We also find inter-model agreement for certain aspects. For instance, burned area is suppressed at high population densities, which leads to a similar spatial response to population density (see Fig. A4). Moreover, most models show a reduction of the global burned area due to changes in population density. The response functions of burned area to population density of the two models that increase burned area is less in line with response functions derived from global datasets (Forkel et al.2019a). As a strong human suppressive effect is well supported by satellite observations (Andela et al.2017; Hantson et al.2015b), a reparametrization of these responses would be reasonable.

We show that, although all models show an overall increase in biomass as a consequence of increasing atmospheric CO2 concentration, models disagree about whether this results in an increase or decrease in burned area. The disagreement reflects the complex ways in which changes in atmospheric CO2 concentration influence vegetation properties, which results in different responses in different ecosystems. For LPJ-GUESS-SPITFIRE and JSBACH-SPITFIRE, the CO2 fertilization effect considerably contributed to an increase in burned area. Such an effect is so far only supported for fuel-limited areas (Forkel et al.2019b). Limiting the effect of increasing fuel load on burned area in regions with high fuel load as used in other models could help to reduce the increase in burned area simulated by JSBACH- and LPJ-GUESS-SPITFIRE.

Climate and lightning have a much lower effect on the trends than the other factors. While this study focuses on the trends, research on the short-term variability and extreme events will be highly useful to investigate fire risks. The influence of climate and lightning on fire are therefore important research topics even if we find a comparably low influence on the long-term trends. Moreover the trends in climate parameters may increase for the future, and therefore the influence on burned area might increase.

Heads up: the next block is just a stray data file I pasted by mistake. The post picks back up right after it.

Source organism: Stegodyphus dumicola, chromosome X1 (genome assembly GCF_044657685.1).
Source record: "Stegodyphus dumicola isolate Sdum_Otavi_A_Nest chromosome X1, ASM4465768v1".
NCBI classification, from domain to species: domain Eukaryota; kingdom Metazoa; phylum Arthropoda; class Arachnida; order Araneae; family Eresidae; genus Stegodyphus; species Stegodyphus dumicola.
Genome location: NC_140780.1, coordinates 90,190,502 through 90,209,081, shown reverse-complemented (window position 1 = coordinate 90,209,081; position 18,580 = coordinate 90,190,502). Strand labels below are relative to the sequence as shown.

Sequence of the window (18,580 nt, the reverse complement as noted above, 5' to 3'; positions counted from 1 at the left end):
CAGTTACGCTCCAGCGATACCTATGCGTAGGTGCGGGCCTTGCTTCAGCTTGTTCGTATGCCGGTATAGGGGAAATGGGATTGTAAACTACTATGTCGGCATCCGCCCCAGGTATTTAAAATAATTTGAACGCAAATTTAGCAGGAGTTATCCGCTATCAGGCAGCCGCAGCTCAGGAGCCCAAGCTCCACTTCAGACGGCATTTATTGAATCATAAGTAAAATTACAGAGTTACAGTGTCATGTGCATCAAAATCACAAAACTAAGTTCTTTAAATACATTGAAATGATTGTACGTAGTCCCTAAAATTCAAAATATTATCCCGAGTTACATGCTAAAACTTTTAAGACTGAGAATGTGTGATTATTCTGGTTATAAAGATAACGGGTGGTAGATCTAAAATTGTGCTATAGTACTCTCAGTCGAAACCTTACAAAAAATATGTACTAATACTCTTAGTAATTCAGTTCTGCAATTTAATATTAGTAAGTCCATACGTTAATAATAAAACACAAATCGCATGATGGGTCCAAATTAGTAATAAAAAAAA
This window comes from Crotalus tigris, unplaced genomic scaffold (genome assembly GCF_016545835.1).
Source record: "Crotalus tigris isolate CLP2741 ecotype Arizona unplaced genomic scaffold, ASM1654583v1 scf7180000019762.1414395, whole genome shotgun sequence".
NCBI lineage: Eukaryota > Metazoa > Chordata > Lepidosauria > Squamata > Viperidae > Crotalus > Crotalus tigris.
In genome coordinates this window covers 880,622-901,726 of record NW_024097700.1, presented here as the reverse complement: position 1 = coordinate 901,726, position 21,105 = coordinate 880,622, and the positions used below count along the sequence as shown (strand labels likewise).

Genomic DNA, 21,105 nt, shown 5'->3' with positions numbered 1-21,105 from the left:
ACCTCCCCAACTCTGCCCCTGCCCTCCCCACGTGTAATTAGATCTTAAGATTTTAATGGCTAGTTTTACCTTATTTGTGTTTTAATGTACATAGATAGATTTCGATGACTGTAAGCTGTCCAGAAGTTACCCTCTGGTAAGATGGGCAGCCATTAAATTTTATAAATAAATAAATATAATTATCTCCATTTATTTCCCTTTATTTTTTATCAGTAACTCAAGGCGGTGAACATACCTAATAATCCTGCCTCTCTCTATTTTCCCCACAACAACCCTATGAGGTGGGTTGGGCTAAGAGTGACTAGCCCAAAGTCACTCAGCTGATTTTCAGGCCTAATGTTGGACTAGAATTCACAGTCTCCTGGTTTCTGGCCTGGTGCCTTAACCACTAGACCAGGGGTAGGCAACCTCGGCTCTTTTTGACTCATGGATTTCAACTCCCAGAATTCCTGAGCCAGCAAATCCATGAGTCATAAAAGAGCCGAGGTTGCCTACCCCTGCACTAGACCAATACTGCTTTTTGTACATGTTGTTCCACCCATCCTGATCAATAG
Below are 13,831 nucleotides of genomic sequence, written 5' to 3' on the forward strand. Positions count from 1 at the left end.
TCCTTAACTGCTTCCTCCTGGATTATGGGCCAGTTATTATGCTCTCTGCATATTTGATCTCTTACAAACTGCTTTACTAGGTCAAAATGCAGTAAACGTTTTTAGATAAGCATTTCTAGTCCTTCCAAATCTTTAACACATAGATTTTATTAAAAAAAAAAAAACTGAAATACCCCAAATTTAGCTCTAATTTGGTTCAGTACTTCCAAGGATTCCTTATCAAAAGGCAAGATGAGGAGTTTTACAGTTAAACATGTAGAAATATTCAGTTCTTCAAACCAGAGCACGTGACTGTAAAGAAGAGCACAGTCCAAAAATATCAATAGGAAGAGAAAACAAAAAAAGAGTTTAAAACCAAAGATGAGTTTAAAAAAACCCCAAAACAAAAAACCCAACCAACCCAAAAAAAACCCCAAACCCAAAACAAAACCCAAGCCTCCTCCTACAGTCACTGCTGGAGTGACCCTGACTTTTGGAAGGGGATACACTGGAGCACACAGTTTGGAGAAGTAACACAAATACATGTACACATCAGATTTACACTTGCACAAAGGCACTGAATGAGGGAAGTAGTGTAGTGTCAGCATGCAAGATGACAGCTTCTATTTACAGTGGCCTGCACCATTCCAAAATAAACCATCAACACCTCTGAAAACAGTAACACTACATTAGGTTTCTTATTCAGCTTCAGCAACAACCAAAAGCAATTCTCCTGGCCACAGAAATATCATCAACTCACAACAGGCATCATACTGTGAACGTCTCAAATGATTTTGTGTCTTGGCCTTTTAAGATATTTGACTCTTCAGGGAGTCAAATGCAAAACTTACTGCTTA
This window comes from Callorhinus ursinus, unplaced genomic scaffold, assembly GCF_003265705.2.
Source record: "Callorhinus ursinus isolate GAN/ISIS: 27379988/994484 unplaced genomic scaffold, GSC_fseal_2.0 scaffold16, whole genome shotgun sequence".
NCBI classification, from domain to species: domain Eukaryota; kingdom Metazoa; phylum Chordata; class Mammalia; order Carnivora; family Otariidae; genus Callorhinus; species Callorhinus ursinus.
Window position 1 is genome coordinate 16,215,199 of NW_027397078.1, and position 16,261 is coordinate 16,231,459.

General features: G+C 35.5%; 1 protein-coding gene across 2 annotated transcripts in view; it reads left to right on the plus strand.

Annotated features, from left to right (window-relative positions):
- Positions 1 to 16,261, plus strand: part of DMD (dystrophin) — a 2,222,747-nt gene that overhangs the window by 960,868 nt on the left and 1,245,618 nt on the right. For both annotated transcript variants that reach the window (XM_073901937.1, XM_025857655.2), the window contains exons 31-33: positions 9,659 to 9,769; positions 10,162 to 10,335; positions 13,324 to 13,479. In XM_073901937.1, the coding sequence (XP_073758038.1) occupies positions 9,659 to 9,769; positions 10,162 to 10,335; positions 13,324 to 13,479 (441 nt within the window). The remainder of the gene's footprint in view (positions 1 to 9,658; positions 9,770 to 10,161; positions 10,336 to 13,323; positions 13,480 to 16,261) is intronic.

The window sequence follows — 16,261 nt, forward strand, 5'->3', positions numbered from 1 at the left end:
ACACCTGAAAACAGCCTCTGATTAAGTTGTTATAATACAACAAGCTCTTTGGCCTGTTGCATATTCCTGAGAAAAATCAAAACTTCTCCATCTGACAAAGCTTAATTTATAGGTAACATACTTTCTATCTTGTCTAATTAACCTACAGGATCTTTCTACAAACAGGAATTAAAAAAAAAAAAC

In contrast to many model simulations that use a lightning climatology based on satellite observations, the FireMIP experiments were driven by a transient dataset of lightning activity created by scaling a mean monthly climatology of lightning activity using convective available potential energy (CAPE) anomalies of a global numerical weather prediction model. Since climate changes can be expected to cause changes in lightning, it will be important to develop transient lightning datasets for climate change studies on fire. The use of present-day lightning patterns, for example, will certainly lead to an overestimation of lightning strikes in regions with drier climate projected in the future. But not only spatial patterns of lightning are important, the covariation with climate, as well as the temporal resolution of the input dataset, determines the influence on burned area (Felsberg et al.2018). Although we do not detect large signals in global burned area due to changes in lightning, lightning is known to be an important cause of ignitions regionally and is potentially involved in more complex interactions between fire, vegetation and climate, which can speed up the northward expansion of trees to the north in boreal regions (Veraverbeke et al.2017). Thus, although our results suggest that the influence of increasing lightning is negligible at a global scale, it is a potentially important factor for process-based models that aim to model interactions between fire, vegetation and climate.